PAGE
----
2017 ELP Student Graduates
Three project leaders were recognized at the Spring Symposium and presented with green cords to wear at graduation: Elizabeth "Nikki" Adams — Coastal Biology, Fall 2017; Haley Camp — Public Health, Spring 2017; Sean Lahav — Political Science, Spring 2017.
UNF Osprey Community Engagement Medallion
Two project leaders, Haley Camp and Sean Lahav, were awarded the Osprey Community Engagement Medallion on April 20, exemplifying the importance of their community projects. Haley's project focused on environmental therapy by connecting the children and families seeking medical treatment at Nemours Children's Specialty Clinic with the St. Johns River, through arts, crafts and interactive displays/activites that related to the flora and fauna of the river.
Sean's project consisted of 20 three-minute videos of the parks and preserves in Duval County that he produced utilizing just an iPhone 6. The purpose of his project was to get residents and visitors excited about their parks and to show how easily accessible the parks are as well as the numerous activities they offer. His videos are now being aired on WJCT and will be a feature story in Jacksonville Magazine. He has also partnered with U.S. Green Building Council where his videos will be aired via the "Green Carpet Film Series."
In alignment with UNF's mission, the Osprey Community Engagement Medallion recognizes students who demonstrate exemplary commitment to the greater Jacksonville community through activities such as community-based learning, volunteerism, community or social advocacy, community-based Federal work-study, and political engagement during their years as a UNF student.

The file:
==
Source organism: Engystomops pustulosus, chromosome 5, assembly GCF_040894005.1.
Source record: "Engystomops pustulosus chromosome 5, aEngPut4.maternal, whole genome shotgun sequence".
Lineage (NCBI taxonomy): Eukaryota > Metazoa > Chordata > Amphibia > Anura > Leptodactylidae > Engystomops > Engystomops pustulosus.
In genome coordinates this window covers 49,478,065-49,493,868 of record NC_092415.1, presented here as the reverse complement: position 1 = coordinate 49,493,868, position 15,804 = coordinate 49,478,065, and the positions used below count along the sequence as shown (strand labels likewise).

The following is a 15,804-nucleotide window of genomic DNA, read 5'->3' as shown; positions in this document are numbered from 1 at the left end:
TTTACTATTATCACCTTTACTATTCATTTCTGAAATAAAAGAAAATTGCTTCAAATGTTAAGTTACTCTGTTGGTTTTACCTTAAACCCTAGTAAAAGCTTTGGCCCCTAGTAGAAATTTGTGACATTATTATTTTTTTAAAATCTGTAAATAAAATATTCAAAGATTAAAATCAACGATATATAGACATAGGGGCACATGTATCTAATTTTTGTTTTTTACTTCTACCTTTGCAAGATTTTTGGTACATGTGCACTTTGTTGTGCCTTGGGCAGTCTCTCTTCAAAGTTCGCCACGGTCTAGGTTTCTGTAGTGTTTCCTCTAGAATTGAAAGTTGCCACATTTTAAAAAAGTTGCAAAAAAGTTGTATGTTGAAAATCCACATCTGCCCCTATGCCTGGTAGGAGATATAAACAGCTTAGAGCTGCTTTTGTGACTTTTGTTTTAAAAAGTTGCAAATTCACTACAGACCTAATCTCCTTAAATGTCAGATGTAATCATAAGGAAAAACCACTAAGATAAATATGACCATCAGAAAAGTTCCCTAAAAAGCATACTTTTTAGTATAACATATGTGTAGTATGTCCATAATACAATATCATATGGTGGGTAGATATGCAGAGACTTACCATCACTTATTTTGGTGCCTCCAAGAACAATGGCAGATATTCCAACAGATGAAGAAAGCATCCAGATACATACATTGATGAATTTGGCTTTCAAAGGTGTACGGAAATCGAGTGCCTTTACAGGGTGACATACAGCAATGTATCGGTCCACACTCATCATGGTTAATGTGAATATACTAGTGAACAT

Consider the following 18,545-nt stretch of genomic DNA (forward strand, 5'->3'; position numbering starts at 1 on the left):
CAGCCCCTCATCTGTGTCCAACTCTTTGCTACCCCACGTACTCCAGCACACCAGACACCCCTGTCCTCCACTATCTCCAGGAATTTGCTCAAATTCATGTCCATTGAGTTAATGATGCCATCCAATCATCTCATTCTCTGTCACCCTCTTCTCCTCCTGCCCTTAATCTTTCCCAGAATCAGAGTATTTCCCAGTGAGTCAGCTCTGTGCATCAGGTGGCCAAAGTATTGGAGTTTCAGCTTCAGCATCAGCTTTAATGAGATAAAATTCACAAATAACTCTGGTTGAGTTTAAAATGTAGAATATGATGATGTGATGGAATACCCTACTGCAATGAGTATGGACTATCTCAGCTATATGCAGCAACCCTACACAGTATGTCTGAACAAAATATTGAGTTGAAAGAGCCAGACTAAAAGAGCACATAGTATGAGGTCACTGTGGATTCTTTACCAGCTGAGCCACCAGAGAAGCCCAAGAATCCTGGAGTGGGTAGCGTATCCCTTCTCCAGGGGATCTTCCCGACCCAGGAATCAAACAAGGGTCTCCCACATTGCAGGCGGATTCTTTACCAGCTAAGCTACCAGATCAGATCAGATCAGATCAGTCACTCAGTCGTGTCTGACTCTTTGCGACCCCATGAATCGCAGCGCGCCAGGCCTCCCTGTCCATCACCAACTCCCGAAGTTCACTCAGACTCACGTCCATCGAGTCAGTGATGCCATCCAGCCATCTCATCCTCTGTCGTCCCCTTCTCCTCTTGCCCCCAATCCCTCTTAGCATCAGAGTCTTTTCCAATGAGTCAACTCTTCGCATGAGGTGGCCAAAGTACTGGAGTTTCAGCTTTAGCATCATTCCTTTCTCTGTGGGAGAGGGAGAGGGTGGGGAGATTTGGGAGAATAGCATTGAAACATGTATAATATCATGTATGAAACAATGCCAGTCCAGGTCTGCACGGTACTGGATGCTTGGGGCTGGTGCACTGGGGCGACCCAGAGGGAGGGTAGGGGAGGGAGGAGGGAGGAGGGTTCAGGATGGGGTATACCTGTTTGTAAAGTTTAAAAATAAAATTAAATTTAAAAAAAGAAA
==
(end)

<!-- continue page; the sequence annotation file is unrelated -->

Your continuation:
St. Johns River Experience and Student Forum
Every spring, the Environmental Center and select group of students, embark on a journey exploring the St. Johns River and its diverse watershed. These students enroll in the St. Johns River Experience, a multidisciplinary transformational learning opportunity that combines classroom learning with experiential learning. The highlight of the course is a full-immersion trip over spring break where students spend their days visiting state parks, swimming in springs, paddling down tributaries and boating on the St. Johns River.
Read more about the trip and view a video recap on the new Environmental Center blog!
Learn more about the St. Johns River Experience.
Natural Wonders Continuing Education Course
Have you ever wondered what sorts of creatures live in the marsh down the street, or who is making all of those peculiar singing sounds in nighttime trees and bushes? Are you curious about how the local landscapes were formed and why certain trees and plants grow here, but not there? If you want an introduction to the diverse habitats and landscapes of Northeast Florida, then this is the course for you!